The ACT folks really created a mess when they “revamped” the essay portion of the exam. Fortunately for college- bound students everywhere, the situation appears to be (mostly) resolved.
A LITTLE HISTORY
The trouble began in September of 2015. Several changes to the essay were rolled out: a changed grading rubric that incorporated four scoring “domains”, a switch from the twelve point grading scale to a thirty-six range, and a significantly more complex writing prompt.
In this short space, it is nigh impossible to chronicle all of the problems that arose from these changes. In short, it was a disaster. While many reasons have been bandied about, I suspect that the complicated grading rubric did not lend itself to the subjectivity of the essay graders, and the result was wildly different scores that were often impossible to make sense of. For example, several of my hard working students achieved composite scores in the 30-34 range and received writing scores in the high teens, while other lower composite scorers received writing scores in the high twenties. With these unexplainable differences in results, the essay became impossible to teach or prepare for.
The ACT folks had their own headaches. The company was inundated with requests for re-scoring that it could not keep up with. Moreover, they grappled with a public relations embarrassment as it became widely accepted that re-scoring for a fee would likely result in a higher score. Students-nor the colleges they were applying to-could trust the accuracy of these scores.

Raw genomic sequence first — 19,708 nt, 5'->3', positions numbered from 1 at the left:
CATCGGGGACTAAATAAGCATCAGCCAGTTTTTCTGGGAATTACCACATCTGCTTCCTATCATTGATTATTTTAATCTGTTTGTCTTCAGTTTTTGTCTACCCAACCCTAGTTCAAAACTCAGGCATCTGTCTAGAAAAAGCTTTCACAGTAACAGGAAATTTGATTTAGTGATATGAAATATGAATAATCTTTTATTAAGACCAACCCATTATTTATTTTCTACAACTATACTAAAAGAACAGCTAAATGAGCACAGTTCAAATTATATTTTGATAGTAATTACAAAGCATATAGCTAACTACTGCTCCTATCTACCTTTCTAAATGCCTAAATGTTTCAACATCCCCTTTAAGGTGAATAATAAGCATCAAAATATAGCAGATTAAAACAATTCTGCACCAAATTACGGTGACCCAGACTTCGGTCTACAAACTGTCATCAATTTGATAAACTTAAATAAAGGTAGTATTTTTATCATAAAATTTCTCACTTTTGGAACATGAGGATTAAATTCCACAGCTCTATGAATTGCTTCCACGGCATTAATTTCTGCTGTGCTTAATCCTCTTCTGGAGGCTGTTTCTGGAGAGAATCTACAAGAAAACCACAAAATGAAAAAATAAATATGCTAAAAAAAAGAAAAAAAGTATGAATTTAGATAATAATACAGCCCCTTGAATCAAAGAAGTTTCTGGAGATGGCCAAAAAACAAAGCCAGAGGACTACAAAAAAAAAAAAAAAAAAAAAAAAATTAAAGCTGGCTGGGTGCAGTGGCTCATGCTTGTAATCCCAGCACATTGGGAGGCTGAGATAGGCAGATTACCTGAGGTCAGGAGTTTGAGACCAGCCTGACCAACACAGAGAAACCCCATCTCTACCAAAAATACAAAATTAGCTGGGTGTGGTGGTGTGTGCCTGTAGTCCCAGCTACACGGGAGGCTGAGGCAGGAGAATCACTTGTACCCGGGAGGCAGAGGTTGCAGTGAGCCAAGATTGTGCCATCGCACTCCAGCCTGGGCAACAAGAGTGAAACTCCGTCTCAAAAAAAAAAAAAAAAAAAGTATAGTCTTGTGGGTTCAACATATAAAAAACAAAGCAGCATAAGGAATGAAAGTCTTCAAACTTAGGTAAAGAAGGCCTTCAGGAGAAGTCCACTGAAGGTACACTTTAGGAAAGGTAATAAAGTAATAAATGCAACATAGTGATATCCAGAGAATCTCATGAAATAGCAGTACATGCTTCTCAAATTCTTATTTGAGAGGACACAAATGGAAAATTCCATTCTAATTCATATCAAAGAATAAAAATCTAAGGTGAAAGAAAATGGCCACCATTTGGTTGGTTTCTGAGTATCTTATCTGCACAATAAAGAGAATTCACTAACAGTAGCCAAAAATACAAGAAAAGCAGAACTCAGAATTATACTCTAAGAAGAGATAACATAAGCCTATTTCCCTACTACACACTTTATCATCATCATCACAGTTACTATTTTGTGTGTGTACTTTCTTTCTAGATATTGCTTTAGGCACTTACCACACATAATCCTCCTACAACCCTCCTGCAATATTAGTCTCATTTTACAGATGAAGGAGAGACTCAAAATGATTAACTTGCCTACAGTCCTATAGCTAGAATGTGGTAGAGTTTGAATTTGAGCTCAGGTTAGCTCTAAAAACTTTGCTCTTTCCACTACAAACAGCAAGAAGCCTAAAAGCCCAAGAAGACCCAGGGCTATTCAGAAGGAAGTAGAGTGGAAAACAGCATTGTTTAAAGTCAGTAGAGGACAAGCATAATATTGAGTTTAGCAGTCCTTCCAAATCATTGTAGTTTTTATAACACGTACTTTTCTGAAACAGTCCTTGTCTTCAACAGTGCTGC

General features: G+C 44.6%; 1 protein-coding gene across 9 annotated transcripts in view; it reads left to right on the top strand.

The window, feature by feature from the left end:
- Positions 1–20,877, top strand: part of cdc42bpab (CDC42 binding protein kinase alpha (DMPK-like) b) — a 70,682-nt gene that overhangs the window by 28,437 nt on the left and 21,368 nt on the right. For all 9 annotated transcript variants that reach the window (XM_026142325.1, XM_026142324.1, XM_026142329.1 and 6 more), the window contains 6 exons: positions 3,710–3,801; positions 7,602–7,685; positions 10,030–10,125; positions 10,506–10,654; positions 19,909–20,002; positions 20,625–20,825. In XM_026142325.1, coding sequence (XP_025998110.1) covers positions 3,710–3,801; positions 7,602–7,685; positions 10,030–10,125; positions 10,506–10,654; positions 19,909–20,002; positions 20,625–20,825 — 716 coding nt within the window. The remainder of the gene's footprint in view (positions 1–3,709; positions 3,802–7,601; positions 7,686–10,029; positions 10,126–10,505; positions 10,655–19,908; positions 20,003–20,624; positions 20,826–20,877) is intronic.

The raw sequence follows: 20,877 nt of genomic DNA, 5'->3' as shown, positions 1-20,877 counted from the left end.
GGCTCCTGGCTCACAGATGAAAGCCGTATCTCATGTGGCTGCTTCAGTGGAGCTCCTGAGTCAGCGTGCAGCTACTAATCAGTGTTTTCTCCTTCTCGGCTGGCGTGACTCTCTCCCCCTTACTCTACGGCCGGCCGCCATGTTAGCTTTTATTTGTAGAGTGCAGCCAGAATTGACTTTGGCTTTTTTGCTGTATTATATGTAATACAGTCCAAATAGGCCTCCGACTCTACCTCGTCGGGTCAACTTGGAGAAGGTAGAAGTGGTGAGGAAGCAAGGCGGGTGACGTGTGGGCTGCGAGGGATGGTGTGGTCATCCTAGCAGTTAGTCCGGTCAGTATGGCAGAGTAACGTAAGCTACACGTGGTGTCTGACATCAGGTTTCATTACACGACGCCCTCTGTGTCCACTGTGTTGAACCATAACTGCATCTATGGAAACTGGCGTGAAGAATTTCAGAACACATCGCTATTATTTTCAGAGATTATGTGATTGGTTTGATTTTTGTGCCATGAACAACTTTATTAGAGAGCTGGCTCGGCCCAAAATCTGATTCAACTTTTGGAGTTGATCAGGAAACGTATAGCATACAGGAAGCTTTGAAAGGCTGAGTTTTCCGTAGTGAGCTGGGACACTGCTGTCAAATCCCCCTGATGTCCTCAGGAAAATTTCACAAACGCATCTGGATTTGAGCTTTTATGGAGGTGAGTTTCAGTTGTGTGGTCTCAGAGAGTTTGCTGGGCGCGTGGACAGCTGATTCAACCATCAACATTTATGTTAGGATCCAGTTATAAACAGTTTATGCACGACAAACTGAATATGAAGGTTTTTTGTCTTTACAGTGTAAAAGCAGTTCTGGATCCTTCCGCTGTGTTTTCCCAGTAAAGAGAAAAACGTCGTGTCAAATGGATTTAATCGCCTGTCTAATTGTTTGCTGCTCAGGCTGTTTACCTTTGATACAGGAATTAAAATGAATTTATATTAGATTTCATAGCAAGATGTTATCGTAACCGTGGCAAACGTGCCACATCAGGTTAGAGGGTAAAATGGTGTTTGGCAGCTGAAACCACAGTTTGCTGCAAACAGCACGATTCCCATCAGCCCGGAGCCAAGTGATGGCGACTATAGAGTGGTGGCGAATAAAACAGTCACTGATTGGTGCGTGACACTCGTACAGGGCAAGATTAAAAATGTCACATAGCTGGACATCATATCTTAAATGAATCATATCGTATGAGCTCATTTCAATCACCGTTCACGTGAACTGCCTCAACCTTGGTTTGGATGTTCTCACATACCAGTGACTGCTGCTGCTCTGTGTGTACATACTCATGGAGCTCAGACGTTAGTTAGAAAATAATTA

As institutional mistakes go, this one as turned around pretty darn quick. By the summer of this year, the ship was righted. The essay is now restored to its original twelve-point grading system, and the four-domain rubric was restored to its original, simpler version. The only remnant of the ACT’s overhaul is the complex writing prompt. That (to the chagrin of many test takers) remains. However, because the performance expectations are now easily understandable, students can be assured that a solid effort will result in a solid score.
Jennifer Nevins, M.A. Nevins Educational Services, is the leader of MCPT’s targeted tutoring team. She and her team of specialists provide ACT and subject specific tutoring that is distinctively efficient and effective. Contact Jennifer here.